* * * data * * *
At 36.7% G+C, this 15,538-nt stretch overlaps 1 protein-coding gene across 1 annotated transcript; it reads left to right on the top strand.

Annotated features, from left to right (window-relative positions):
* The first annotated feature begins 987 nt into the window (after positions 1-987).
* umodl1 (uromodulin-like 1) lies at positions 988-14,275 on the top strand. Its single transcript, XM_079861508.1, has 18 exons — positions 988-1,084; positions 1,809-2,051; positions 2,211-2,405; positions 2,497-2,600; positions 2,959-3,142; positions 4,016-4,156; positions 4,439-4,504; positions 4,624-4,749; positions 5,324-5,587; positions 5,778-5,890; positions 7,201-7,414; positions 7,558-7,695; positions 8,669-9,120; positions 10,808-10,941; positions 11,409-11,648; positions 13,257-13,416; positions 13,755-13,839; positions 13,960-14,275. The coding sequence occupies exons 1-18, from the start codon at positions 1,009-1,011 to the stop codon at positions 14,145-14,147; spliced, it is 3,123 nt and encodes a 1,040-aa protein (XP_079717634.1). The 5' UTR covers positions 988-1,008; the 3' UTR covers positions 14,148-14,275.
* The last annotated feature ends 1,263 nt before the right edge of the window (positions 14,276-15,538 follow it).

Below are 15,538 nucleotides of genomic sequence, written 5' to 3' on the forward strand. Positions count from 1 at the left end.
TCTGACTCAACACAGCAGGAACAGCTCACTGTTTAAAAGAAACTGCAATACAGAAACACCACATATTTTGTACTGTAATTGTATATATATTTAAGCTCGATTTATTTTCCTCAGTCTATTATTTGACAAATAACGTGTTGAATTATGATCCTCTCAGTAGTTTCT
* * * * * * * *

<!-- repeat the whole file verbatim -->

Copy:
At 36.7% G+C, this 15,538-nt stretch overlaps 1 protein-coding gene across 1 annotated transcript; it reads left to right on the top strand.

Annotated features, from left to right (window-relative positions):
* The first annotated feature begins 987 nt into the window (after positions 1-987).
* umodl1 (uromodulin-like 1) lies at positions 988-14,275 on the top strand. Its single transcript, XM_079861508.1, has 18 exons — positions 988-1,084; positions 1,809-2,051; positions 2,211-2,405; positions 2,497-2,600; positions 2,959-3,142; positions 4,016-4,156; positions 4,439-4,504; positions 4,624-4,749; positions 5,324-5,587; positions 5,778-5,890; positions 7,201-7,414; positions 7,558-7,695; positions 8,669-9,120; positions 10,808-10,941; positions 11,409-11,648; positions 13,257-13,416; positions 13,755-13,839; positions 13,960-14,275. The coding sequence occupies exons 1-18, from the start codon at positions 1,009-1,011 to the stop codon at positions 14,145-14,147; spliced, it is 3,123 nt and encodes a 1,040-aa protein (XP_079717634.1). The 5' UTR covers positions 988-1,008; the 3' UTR covers positions 14,148-14,275.
* The last annotated feature ends 1,263 nt before the right edge of the window (positions 14,276-15,538 follow it).

Below are 15,538 nucleotides of genomic sequence, written 5' to 3' on the forward strand. Positions count from 1 at the left end.
TCTGACTCAACACAGCAGGAACAGCTCACTGTTTAAAAGAAACTGCAATACAGAAACACCACATATTTTGTACTGTAATTGTATATATATTTAAGCTCGATTTATTTTCCTCAGTCTATTATTTGACAAATAACGTGTTGAATTATGATCCTCTCAGTAGTTTCT